1 min readThe continuing research on Brain-Computer Interfaces

This is an article about the latest developments in brain-computer interfaces. At Brown University, researchers created a system that records and transmits brain activity to a computer using dozens of silicon microchips. The roughly salt-grain-sized “neurograins” are intended to be dispersed throughout the brain’s tissue or across its surface in order to gather neural signals from more locations than is currently achievable with existing brain implants. Neurograins can listen to your brain and transmit them to the outside world.

This can also be done with the Utah array, which is currently the most widely used brain chip. It is a bed of 100 silicon needles, each with an electrode that pokes into the brain tissue at the tip. Neuralink has a coin-shaped brain implant to do the job. There are also brain-computer interfaces that can be worn over the head.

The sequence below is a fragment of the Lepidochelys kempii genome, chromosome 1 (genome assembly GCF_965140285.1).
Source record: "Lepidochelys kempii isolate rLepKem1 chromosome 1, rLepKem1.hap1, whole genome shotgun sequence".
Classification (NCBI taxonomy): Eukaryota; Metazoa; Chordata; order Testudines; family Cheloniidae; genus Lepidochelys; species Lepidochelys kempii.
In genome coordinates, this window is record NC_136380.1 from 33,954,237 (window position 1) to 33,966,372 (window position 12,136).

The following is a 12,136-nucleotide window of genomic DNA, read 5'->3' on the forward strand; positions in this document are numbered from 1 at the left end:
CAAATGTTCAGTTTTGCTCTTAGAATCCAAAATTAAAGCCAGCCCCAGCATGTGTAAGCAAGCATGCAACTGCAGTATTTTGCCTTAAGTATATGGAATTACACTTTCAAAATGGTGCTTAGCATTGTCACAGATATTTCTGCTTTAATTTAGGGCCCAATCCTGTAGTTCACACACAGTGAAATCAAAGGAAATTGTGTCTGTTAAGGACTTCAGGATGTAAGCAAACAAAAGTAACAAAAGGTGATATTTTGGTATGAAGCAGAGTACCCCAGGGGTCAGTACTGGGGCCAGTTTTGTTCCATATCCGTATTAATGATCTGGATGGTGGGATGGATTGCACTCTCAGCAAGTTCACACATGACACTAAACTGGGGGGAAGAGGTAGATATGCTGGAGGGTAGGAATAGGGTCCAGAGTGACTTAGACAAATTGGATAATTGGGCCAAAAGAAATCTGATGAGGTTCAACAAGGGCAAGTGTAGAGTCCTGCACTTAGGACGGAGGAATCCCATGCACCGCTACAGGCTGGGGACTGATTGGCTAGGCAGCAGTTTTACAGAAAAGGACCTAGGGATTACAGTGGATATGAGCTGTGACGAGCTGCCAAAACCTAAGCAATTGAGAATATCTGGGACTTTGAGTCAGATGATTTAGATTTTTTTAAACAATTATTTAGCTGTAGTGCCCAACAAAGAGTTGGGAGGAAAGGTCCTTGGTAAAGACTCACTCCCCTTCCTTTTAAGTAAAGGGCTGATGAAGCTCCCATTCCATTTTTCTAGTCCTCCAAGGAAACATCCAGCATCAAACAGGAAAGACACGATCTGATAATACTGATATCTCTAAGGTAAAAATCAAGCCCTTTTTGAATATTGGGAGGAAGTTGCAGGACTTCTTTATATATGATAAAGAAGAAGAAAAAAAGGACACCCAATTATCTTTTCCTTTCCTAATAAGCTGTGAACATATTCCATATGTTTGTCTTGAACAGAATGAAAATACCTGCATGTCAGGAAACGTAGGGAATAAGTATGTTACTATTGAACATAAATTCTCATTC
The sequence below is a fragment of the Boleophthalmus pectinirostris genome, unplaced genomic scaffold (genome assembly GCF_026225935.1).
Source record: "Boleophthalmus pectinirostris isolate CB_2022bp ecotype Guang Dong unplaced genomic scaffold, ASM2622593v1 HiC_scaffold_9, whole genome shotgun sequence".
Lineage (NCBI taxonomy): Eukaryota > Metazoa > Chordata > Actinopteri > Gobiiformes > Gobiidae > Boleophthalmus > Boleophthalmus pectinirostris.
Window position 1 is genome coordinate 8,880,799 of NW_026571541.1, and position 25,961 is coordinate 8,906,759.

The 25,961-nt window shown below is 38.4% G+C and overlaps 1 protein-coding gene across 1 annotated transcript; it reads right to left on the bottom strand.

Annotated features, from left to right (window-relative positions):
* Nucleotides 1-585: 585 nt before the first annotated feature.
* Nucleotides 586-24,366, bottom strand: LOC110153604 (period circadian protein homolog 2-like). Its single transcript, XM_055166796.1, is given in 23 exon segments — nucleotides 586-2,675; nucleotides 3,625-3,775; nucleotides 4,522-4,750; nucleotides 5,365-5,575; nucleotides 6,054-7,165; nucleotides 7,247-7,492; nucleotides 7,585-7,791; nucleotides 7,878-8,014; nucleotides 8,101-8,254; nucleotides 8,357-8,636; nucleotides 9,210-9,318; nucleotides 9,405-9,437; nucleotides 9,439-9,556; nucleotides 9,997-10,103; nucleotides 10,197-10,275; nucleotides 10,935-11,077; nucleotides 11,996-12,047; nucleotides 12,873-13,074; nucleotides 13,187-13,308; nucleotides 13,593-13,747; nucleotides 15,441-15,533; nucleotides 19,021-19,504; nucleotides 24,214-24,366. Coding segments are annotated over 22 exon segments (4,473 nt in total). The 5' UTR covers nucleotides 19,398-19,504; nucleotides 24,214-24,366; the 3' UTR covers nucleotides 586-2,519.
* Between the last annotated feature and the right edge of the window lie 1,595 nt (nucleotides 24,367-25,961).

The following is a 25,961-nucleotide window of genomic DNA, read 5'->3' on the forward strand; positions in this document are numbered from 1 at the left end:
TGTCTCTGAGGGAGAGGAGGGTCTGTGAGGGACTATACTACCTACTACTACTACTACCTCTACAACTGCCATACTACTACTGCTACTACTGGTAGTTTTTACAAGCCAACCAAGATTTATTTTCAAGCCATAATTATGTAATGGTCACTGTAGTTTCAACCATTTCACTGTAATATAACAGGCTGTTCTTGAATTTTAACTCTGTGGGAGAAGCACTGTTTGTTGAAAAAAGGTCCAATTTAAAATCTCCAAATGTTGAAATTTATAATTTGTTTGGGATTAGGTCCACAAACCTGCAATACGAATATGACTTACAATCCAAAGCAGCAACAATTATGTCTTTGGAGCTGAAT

Editor’s Note: Although research on these areas is still pioneering, once perfected, will pave the way for the complete merging of man and machine. This is where brain activity can mobilize machine parts in the body. Thus the homo sapiens sapiens will now cease and the era of the cyborg begins. Science tends to always answer the question “how”. But we need to answer the question Why? Do we really need to do this? Even now we haven’t answered the urgent questions of nuclear war, planetary poverty, extinction, and social inequality. Are we again going into the designs played by the rich and powerful who own these types of technology? Are we really prepared for this?

Read Original Article

Read Online

Click the button below if you wish to read the article on the website where it was originally published.

Read Offline

Click the button below if you wish to read the article offline.

Leave a Reply

Your email address will not be published. Required fields are marked *